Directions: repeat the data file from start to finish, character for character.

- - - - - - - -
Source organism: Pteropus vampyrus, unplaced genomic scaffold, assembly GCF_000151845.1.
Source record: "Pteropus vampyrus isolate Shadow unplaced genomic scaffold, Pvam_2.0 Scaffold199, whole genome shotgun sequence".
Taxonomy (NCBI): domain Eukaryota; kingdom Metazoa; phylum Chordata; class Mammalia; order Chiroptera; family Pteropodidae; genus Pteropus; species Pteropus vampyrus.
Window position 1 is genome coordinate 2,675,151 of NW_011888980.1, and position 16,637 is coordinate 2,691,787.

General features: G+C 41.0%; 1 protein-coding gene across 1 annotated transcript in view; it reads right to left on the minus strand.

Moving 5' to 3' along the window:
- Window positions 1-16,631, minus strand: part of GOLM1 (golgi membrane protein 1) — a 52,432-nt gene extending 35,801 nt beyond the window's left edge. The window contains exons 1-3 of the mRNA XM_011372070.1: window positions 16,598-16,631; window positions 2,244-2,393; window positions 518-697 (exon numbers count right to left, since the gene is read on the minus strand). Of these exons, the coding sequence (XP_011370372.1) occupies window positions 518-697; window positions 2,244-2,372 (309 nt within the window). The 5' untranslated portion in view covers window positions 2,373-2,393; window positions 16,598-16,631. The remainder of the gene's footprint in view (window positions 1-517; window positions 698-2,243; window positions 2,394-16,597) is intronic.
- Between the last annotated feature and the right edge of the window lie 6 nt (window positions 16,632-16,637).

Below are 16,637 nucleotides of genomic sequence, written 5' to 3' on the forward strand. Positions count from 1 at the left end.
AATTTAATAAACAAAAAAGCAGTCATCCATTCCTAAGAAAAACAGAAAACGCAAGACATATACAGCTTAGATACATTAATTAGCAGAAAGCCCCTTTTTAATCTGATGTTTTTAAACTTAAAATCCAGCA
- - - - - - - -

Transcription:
Source organism: Pteropus vampyrus, unplaced genomic scaffold, assembly GCF_000151845.1.
Source record: "Pteropus vampyrus isolate Shadow unplaced genomic scaffold, Pvam_2.0 Scaffold199, whole genome shotgun sequence".
Taxonomy (NCBI): domain Eukaryota; kingdom Metazoa; phylum Chordata; class Mammalia; order Chiroptera; family Pteropodidae; genus Pteropus; species Pteropus vampyrus.
Window position 1 is genome coordinate 2,675,151 of NW_011888980.1, and position 16,637 is coordinate 2,691,787.

General features: G+C 41.0%; 1 protein-coding gene across 1 annotated transcript in view; it reads right to left on the minus strand.

Moving 5' to 3' along the window:
- Window positions 1-16,631, minus strand: part of GOLM1 (golgi membrane protein 1) — a 52,432-nt gene extending 35,801 nt beyond the window's left edge. The window contains exons 1-3 of the mRNA XM_011372070.1: window positions 16,598-16,631; window positions 2,244-2,393; window positions 518-697 (exon numbers count right to left, since the gene is read on the minus strand). Of these exons, the coding sequence (XP_011370372.1) occupies window positions 518-697; window positions 2,244-2,372 (309 nt within the window). The 5' untranslated portion in view covers window positions 2,373-2,393; window positions 16,598-16,631. The remainder of the gene's footprint in view (window positions 1-517; window positions 698-2,243; window positions 2,394-16,597) is intronic.
- Between the last annotated feature and the right edge of the window lie 6 nt (window positions 16,632-16,637).

Below are 16,637 nucleotides of genomic sequence, written 5' to 3' on the forward strand. Positions count from 1 at the left end.
AATTTAATAAACAAAAAAGCAGTCATCCATTCCTAAGAAAAACAGAAAACGCAAGACATATACAGCTTAGATACATTAATTAGCAGAAAGCCCCTTTTTAATCTGATGTTTTTAAACTTAAAATCCAGCA